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Hi there!

I am looking for a place to study CI that is not within the UK/US. My language combination is as follows:


I believe my Italian B is very strong, as I have been a translator/legal interpreter for over 10 years in all registers and Italian is my "ethnic" native language. My Dutch C is strong as I am a law student in the Netherlands, but I am able to drop it (for school) in order to have a wider "net" of places to attend.

Also, what is the process of "adding" another language for work with EU institutions if you haven't received training in that language during your MA?

I.e. if I go to an English school, they all offer ACC. Say I were to do English - Italian - French, what would I then do about my Spanish and Dutch?

And finally (sorry for the 101 questions...), how would my law degree play a part in all this? I was intending on staying in the Netherlands, doing the requisite legal apprenticeship for 3 years, qualifying as a lawyer and THEN attending conference interpreting school but that would mean it would be years before I even apply. Do you recommend I finish up my LLM and then go straight to CI school in lieu of staying here any longer? Or should I qualify as a lawyer just in case? I'm not sure I want to wait another 3 years. Who knows what languages will be in demand by the time I qualify and am finally ready for a CI degree?

Your thoughts as a working professional would be greatly appreciated. Thanks!

asked 23 Jul '15, 10:03

occhi_castani's gravatar image


edited 23 Jul '15, 11:42

Vincent%20Buck's gravatar image

Vincent Buck

You may want to take a look at the Master of Conference Interpreting at Glendon College (York University) in Toronto, Canada. We could accommodate you with English A, French C, and Spanish C.

But embedded in your question is a broader concern: How many languages should I work with during my interpreter training?

Other trainers on this forum might disagree with me, but I think it becomes difficult for a student to maintain focus with more than three languages at a time. Beyond three, it is simply too hard for a student to do the work of maintaining the languages, building his/her general culture, practicing sufficiently, and strategizing to acquire new techniques.

Once you have learned to interpret well, and once you have earned a Master's degree in interpreting, it will be a relatively straightforward affair to add more working languages. And if you already have a few in your back pocket, so much the better.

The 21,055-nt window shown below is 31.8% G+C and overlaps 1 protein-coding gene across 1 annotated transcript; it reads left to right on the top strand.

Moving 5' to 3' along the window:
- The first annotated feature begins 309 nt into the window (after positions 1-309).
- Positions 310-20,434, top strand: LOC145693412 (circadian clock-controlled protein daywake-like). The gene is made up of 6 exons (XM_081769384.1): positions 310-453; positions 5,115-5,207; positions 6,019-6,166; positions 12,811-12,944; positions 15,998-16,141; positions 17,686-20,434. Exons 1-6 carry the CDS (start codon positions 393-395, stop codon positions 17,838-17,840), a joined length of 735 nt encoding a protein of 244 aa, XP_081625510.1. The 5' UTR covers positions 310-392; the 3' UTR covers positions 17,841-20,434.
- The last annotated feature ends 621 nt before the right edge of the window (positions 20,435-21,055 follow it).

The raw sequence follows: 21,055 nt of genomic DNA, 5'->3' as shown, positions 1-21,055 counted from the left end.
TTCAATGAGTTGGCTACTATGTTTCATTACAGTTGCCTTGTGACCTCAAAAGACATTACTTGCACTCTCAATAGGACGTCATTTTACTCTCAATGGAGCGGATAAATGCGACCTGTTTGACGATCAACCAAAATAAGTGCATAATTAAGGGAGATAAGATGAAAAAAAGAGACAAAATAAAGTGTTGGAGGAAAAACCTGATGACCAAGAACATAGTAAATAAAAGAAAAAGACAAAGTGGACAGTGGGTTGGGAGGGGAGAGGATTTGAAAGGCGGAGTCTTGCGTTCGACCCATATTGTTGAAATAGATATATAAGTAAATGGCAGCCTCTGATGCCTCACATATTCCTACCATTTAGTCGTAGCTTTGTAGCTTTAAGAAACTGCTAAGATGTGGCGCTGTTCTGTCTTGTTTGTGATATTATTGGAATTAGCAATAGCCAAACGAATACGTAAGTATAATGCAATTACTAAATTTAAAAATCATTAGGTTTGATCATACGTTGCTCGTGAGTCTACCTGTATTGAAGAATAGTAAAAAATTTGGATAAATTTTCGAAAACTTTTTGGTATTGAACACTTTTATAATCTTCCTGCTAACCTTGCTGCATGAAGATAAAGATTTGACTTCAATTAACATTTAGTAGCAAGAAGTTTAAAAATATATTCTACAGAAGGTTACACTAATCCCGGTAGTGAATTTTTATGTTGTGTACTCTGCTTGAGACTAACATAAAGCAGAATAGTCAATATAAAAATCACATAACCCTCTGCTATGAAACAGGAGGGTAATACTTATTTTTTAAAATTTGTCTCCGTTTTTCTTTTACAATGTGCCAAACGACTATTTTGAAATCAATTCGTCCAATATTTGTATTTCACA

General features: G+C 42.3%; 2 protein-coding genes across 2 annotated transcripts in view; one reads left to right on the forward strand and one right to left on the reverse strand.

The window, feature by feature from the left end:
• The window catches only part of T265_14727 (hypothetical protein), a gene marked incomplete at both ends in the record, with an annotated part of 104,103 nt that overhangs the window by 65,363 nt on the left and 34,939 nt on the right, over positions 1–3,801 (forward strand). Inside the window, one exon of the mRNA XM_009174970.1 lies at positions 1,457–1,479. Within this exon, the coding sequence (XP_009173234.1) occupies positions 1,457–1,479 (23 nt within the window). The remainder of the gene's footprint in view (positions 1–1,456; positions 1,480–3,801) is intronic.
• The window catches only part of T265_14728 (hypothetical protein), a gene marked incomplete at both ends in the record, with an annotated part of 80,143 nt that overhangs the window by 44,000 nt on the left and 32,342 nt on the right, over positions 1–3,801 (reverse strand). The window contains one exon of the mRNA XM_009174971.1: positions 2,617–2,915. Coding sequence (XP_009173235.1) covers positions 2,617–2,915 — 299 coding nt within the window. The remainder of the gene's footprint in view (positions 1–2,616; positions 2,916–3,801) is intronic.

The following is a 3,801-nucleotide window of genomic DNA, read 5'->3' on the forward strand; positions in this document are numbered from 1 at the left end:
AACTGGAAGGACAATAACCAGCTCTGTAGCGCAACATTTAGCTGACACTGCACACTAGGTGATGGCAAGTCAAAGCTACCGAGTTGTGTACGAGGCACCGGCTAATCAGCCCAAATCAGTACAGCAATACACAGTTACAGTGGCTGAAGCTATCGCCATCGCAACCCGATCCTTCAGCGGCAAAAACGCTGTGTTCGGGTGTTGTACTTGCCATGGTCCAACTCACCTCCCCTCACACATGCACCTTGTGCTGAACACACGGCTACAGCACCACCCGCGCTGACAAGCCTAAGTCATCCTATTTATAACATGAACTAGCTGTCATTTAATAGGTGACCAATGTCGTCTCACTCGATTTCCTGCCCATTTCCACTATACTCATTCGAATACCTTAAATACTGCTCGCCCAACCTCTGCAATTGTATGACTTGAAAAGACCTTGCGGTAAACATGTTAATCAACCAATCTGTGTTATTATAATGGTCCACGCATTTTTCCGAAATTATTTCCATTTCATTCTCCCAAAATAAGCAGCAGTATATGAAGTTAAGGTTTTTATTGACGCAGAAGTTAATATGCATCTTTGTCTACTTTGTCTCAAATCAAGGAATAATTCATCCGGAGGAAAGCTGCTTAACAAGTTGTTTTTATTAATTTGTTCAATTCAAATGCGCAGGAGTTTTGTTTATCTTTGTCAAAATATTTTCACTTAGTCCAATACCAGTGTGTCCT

In short, my advice would be to focus on your A and two other languages that will get you the most bang for your buck. Then choose a school that offers the best fit for those initial langauges, and for your particular needs. The other languages will fall in line later on.

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answered 09 Aug '15, 09:41

Andrew%20Clifford's gravatar image

Andrew Clifford

ISIT or ESIT Paris might cover part of your combination.

I'm not sure whether IT B would give you that many opportunities. Four strong Cs in the EN booth would make you an interesting candidate for the EU institutions.

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answered 23 Jul '15, 10:41

Gaspar's gravatar image

Gaspar ♦♦

Thanks for the reply! Much appreciated :)

Would something like La Laguna in Tenerife be a good choice as well? I hear they are quite flexible with their courses and are able to accommodate numerous language combinations. Or what about ETI in Geneva?

As regards Italian B, I was looking at (Language Profiles in Demand for the EU), and it said that a retour into Italian would be an asset. Is this paper outdated?

(23 Jul '15, 11:30) occhi_castani

A language in demand is one that isn't much covered in the booth. Which doesn't mean there is regular demand for the given language. B languages rarely used in Western European booths. A colleague of mine didn't get to do FR<>IT in about a year.

C languages are more interesting in the sense that you don't have to put in as much efforts to keep them up, compared to having two active languages on par at all times, while the B will almost never be required.

Law: Having a plan B never hurts, as you won't have any guarantees of succeeding the EU test nor getting regular work in the long run, should you pass. Three years more of waiting won't kill you, but make sure to keep up your languages in the meantime.

La Laguna: It has a good reputation and has allowed a few EN booth people to end up EU accredited in the past years. AFAIK, it's only a one year course. Geneva: Good school too. See also:

Adding languages when working for the EU is quite straight forward. You ask our head of booth for an additional test (two sims or one consec and one sim), which usually is organized within a few weeks of months. Should you pass, the language is added to your official combination.

(23 Jul '15, 12:18) Gaspar ♦♦
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question asked: 23 Jul '15, 10:03

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